I fired it up the second it finished downloading and jumped in as I normally do, without looking up strategies, cheats, hacks or spoilers. I don’t know how many others do the same thing, but that’s my norm. Upon starting a new game, you’re asked to randomly pick a “seed” which gets a dictionary-ish common name and you’re supposed to pick the percentage of the planet that you want to generate. I didn’t like the idea of only generating 30% of the planet, despite how much I’d ever actually see, so I chose the full monty (100%) and it only took about 3 - 4 minutes to generate on both my 2 month old laptop and my 6 year old gaming rig. You get to pick your starting scenario and your storyteller after that, as I made mention of above. The scenario is a choice that allows you to play a community created starting setup, or one of the three pre-builts. If you go with one of the pre-builts, you will start with either 1, 3 or 5 colonists. If you start with 1, you’d be a very wealthy self-exile from a Glitterworld planet (which I only assume is a megawealthy, overabundant, technologically advanced planet). If you start with 3, you’re a group of 3 random shipmates who “gilliganned” on a far off planet and have to work together to survive with limited starting resources and technologies. One of you might be a former coma survivor, the other a back alley surgeon, and the last might have been a roving drifter in their previous lives. If you start with 5 colonists, you’re barely colonists at all, and more like a tribe or a primitive family with little to no advanced resources (Swiss Family Will Robinson?).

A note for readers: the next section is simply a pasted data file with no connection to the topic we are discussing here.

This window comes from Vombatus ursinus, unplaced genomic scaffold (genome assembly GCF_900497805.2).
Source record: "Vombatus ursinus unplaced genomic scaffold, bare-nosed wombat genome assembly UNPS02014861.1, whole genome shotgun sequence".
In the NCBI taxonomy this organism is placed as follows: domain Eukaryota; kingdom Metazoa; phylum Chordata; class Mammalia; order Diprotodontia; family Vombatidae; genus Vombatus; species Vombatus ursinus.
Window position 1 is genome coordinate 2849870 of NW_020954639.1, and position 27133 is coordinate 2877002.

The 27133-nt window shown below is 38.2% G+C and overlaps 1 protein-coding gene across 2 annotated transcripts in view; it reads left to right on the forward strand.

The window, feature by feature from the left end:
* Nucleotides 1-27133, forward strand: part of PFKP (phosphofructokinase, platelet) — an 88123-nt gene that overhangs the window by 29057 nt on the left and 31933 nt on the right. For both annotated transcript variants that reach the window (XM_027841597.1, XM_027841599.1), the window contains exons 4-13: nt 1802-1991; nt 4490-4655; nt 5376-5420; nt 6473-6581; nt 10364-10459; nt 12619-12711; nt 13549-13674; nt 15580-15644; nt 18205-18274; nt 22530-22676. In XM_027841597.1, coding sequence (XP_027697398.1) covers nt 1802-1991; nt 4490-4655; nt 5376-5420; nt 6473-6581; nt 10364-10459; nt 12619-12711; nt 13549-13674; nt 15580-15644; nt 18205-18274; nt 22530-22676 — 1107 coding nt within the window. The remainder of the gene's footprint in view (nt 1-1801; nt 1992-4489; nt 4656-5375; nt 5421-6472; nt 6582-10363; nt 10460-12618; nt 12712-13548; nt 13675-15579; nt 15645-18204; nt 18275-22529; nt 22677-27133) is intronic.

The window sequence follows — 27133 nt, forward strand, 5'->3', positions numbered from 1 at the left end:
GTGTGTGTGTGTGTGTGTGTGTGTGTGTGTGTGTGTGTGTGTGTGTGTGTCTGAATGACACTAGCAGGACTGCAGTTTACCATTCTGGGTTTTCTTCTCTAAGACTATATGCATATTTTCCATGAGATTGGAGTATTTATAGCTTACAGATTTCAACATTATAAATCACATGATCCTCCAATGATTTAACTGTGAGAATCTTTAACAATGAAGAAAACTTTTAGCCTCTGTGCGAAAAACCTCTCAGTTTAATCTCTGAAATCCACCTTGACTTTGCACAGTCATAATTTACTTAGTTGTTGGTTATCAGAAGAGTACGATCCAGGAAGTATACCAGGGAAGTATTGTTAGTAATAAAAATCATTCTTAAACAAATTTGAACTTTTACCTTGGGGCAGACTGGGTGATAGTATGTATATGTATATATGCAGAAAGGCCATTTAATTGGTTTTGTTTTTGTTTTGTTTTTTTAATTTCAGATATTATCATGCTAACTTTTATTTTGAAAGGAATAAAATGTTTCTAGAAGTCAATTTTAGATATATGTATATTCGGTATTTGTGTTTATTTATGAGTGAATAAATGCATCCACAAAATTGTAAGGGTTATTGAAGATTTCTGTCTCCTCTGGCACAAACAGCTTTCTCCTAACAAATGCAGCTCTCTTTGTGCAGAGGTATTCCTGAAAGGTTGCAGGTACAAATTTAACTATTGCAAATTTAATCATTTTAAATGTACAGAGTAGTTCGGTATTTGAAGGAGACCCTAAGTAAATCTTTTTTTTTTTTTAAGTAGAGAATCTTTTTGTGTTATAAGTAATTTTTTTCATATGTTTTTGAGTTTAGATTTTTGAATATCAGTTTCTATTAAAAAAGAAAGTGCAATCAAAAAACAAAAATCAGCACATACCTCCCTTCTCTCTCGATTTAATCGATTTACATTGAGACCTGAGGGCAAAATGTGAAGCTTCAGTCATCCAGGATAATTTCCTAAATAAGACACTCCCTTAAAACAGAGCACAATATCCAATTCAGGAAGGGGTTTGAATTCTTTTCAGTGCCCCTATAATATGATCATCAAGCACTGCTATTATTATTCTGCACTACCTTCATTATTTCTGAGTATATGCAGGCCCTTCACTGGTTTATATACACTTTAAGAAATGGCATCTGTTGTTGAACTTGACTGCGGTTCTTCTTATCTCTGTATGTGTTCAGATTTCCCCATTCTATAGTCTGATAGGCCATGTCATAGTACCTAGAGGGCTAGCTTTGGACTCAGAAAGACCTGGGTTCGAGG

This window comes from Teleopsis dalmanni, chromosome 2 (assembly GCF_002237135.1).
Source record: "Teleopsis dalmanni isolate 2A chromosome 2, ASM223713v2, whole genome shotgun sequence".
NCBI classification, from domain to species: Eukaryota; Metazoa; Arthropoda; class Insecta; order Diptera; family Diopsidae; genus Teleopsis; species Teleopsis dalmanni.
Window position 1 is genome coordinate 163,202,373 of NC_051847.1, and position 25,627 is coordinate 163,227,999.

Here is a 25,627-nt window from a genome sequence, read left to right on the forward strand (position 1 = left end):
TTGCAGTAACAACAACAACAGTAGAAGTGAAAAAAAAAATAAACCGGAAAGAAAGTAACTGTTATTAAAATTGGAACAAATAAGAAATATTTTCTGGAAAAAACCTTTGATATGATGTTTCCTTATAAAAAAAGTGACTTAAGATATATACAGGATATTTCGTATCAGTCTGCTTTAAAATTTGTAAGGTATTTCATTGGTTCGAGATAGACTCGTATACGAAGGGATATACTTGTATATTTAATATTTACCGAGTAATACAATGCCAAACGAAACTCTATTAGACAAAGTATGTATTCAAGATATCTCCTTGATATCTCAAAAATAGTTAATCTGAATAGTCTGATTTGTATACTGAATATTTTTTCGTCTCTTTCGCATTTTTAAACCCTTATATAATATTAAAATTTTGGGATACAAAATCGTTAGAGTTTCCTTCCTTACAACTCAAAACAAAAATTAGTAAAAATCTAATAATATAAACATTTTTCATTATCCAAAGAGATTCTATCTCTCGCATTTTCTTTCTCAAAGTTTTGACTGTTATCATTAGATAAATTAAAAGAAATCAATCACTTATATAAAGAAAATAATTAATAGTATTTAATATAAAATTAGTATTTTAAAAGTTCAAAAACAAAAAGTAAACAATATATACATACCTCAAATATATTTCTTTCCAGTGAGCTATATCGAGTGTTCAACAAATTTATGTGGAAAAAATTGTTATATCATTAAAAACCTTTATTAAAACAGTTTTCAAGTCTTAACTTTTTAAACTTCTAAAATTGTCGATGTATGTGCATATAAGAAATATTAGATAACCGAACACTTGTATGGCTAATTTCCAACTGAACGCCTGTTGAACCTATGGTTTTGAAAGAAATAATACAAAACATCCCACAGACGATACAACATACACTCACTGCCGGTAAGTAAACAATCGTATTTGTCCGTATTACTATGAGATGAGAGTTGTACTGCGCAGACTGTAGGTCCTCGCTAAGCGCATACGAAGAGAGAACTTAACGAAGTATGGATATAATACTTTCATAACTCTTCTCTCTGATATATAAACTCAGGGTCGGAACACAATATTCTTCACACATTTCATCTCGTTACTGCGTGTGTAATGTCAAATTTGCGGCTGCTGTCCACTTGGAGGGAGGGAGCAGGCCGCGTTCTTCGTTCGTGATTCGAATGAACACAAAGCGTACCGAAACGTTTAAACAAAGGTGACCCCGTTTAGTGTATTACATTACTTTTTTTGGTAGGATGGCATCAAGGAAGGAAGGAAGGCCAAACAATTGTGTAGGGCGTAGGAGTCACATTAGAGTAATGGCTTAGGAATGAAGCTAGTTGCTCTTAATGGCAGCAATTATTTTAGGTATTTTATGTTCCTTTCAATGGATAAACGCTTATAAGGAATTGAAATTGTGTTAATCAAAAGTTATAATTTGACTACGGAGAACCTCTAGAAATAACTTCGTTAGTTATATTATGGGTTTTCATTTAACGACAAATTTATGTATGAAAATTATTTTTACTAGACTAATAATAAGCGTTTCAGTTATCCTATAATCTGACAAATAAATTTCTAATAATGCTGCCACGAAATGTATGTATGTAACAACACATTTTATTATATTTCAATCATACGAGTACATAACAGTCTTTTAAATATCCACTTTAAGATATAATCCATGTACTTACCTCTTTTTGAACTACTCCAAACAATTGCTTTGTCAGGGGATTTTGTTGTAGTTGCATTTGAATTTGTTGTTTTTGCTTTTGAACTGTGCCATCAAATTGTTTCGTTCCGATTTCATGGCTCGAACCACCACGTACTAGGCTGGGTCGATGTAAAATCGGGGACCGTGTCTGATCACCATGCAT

I decided to lone wolf it up, and what’s more, I decide to click on the permadeath setting. No mercy! I’m brought to a character select screen, although nothing like I’ve ever seen. Your characters can start with existing injuries that prevent them from being able to take as much damage to their various body parts as a perfectly healthy colonist could. Your characters could have traits where they would refuse to do certain types of work. For instance, common gruntwork might be beneath them, which would mean good luck getting them to clean up a bloodstain that was alarming other colonists, or haul a pile of perishable goods to your temperature controlled storage facility. They might have positive traits, for example, being able to work more efficiently, and thus reducing the time it takes them to complete all tasks. Or perhaps they are an optimist, which allows them to have a permanent mood boost, which can be absolutely critical to prevent them from going postal or ignoring commands. Other factors that are involved in character creation are age, sex, skill proficiencies (such as mining, growing, construction), and a mini childhood and adult backstory (both of which have a significant impact on your skills).